Do you have common areas in the property where people and shoppers are encouraged to congregate and spend time? Do you have a food court in your common area layout that will help the shopper retention factors in the property?
Look at the lease terms and conditions for all the tenants. As part of the tenant retention plan it pays to negotiate any lease renewals early so you know just how much vacant space is coming up for renewal; then you can plan how you want to use it.
Expansion and contraction factors in a retail property are always happening. Some tenants will need more or less space; that is why you should create and how you should manage your tenant retention plan. Look after the good tenants in the property and manage the poor tenants out of the property at the end of their lease term. Over time the market rental can be underpinned by better tenants working in cooperation with each other.
Should you give tenants any options for a further term in a lease negotiation? Not necessarily is the right answer. The final decision on lease options will be based on the overall tenant mix, the property renovation requirements, and the landlord’s investment plans. Most large shopping centre owners do not like giving options for a further lease term given that it takes away a lot of control that they would otherwise have in a shop location and its position in the tenant mix.
Some of these factors can give you real control on the future of a retail property. Formulate your tenant plan and put it into motion. Over time this will help your retail property perform more effectively as the retail trading environment and economy shifts and changes.
In commercial and retail real estate today, there is a significant shift in leasing to franchise tenants in the tenant mix. The reason being, that franchise groups bring a brand name and a business model to any vacant area in a property.
Not all franchise tenants are the right choice for a commercial or retail property. Due regard should be given to the existing mix of tenants and just how the franchise tenant will integrate into the overall property. Some of these franchise tenants can create extra demand on the property such as:
Access to the premises
Rubbish and waste disposal
Hours of operation
Marketing and display of signage, etc.
So a lease for a franchise tenant should be carefully considered and negotiated. That being said, many franchise tenants will have their own lease to submit to the landlord of a property. Whilst that is convenient, the landlord should carefully consider the differences between the franchise tenant lease and the standard lease for the property. In most cases the lease provided by a franchise tenant focuses on just one thing; the running of the franchise business.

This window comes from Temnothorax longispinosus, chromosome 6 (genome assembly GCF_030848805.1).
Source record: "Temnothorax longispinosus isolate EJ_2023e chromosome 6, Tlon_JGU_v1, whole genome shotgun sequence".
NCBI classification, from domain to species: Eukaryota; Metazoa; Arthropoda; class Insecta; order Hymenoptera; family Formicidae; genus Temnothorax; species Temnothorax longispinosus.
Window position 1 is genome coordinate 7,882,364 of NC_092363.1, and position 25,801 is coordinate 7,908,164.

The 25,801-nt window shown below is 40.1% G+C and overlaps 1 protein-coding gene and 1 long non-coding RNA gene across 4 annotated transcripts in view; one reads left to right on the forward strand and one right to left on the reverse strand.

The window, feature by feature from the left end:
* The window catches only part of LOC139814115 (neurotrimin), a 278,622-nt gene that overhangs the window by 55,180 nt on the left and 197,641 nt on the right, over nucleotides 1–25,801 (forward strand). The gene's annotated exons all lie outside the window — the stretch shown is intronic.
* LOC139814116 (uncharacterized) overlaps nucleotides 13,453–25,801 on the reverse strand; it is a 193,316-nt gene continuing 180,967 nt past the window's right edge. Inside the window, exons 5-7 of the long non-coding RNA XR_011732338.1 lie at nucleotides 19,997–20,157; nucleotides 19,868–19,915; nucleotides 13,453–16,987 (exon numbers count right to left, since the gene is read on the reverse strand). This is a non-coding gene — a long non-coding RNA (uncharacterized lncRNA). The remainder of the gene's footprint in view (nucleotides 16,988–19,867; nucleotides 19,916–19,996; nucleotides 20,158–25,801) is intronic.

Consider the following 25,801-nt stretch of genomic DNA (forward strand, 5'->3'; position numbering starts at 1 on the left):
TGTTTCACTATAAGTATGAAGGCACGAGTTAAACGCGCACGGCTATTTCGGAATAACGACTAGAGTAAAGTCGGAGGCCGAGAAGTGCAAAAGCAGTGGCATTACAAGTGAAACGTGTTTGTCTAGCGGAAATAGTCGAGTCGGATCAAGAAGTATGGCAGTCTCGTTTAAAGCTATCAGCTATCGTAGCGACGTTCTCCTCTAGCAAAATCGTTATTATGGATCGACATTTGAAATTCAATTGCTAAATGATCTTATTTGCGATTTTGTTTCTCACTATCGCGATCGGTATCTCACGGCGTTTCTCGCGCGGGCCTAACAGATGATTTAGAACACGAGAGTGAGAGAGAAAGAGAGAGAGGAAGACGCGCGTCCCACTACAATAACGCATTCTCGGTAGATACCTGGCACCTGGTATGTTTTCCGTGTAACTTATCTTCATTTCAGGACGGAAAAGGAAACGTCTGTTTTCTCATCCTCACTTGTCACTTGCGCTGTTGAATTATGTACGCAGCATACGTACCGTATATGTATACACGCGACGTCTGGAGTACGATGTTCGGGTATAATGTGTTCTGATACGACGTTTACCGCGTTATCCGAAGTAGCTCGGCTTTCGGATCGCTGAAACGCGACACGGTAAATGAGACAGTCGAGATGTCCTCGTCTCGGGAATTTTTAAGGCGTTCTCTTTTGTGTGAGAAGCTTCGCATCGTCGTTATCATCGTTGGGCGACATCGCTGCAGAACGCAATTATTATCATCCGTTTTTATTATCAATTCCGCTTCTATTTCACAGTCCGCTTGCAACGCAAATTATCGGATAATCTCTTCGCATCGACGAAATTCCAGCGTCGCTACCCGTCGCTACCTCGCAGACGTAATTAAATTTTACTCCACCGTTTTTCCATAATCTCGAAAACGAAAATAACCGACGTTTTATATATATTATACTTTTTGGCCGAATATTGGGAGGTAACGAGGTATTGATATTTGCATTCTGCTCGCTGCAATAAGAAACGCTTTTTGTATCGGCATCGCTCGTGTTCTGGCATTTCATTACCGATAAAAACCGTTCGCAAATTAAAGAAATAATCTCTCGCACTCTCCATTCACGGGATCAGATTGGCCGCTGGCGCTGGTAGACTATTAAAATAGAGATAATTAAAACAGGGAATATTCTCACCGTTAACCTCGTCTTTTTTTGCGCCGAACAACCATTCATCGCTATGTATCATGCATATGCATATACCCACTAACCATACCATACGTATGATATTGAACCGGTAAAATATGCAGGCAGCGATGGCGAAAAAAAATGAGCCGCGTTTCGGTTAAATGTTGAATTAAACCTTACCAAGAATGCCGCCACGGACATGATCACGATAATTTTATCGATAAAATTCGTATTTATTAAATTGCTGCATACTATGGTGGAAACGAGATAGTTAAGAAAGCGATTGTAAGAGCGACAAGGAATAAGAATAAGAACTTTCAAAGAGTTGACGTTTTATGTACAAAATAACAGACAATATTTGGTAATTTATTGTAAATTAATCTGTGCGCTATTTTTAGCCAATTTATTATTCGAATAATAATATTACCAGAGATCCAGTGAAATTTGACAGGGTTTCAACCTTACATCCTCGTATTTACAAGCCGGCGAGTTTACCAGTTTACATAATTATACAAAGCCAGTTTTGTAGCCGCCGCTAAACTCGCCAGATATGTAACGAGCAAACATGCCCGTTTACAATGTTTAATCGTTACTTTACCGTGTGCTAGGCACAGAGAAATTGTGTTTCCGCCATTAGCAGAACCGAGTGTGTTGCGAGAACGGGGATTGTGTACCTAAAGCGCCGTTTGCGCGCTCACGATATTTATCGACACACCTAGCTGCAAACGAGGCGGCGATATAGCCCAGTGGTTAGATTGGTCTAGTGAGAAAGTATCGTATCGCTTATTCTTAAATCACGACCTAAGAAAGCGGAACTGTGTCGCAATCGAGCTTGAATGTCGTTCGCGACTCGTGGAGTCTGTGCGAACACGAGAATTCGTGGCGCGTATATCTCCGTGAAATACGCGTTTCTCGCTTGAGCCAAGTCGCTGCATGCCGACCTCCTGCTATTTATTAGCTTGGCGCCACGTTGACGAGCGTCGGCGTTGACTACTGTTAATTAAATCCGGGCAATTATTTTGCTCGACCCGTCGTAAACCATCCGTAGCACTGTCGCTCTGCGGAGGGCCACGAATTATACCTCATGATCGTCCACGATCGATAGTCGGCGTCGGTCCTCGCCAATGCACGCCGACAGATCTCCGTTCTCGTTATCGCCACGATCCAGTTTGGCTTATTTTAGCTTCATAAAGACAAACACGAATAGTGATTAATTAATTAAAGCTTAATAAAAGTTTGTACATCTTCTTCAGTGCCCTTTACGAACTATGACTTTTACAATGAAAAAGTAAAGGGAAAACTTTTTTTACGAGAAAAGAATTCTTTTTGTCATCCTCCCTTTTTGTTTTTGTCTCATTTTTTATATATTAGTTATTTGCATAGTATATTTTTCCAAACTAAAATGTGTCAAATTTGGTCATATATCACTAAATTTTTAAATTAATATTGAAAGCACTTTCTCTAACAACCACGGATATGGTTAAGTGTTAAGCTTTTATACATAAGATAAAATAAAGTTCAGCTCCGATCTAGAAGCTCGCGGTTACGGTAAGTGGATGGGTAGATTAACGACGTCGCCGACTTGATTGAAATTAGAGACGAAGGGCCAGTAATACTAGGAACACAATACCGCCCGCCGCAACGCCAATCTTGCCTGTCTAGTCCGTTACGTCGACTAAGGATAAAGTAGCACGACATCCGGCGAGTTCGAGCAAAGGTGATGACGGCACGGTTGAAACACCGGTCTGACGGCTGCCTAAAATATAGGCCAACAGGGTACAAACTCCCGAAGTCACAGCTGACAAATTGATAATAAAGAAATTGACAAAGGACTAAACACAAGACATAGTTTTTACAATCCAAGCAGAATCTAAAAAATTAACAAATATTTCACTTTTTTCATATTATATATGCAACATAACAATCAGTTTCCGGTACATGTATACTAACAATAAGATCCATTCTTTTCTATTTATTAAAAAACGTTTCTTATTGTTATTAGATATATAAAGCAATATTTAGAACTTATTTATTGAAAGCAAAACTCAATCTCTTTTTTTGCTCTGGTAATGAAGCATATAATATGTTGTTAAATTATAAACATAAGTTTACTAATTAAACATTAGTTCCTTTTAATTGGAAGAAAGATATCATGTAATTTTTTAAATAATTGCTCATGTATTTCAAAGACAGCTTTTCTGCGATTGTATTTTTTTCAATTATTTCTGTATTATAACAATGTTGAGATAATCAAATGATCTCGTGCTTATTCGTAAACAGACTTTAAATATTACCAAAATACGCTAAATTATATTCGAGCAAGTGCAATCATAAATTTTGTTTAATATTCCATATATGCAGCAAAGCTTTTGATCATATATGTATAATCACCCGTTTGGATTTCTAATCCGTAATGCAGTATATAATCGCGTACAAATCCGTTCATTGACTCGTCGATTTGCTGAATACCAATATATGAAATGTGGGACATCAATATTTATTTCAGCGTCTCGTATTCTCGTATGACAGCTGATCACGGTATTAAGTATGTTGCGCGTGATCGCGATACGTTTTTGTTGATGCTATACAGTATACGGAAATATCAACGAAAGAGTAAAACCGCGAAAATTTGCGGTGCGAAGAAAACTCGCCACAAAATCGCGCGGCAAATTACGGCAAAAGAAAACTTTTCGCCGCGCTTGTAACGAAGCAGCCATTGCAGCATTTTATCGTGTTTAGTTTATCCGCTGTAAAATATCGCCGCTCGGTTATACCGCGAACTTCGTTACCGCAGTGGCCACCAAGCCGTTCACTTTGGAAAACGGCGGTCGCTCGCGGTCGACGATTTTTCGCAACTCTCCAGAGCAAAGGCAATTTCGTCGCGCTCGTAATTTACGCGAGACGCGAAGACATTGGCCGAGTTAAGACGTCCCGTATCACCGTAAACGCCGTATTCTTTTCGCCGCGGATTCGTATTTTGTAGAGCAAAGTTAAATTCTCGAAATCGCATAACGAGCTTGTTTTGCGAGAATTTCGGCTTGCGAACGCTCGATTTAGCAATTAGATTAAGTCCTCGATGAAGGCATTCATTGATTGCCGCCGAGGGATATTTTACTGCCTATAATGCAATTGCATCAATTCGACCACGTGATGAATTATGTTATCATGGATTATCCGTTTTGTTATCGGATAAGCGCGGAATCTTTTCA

Here are some tips for negotiating leases with franchise tenants today:
Meet the tenant on site and walk through the factors of occupancy that are critical to the operation of their franchise business.
Understand that the franchise business will have a business agreement that will need to integrate with the duration of the lease of the property. Some landlord flexibility may be required to make that match.
Ask questions about special occupancy needs such as grease traps, air conditioning, cleaning, refuse, and customer involvement. If there is a cost to be considered, ask about who pays.
The make good provisions at the end of the lease will always be important. The landlord requires clean and reinstated premises.
Understand just how the tenant will be integrating their marketing into the property and what signage they will require for the process. They will need to position signage where consistent branding messages are conveyed to the customers and passing traffic.
If the tenant operates outside of standard property hours of operation, it will be necessary to consider the costs that occur as part of that process. The costs should be directed to the tenant to pay as part of the lease structure.
As to who will be the lessee in the property will be a valid and important question. Normally the franchise group does not want to lease a tenancy space unless it is of prime importance to their business model and operation. That is why they only directly lease the prime locations.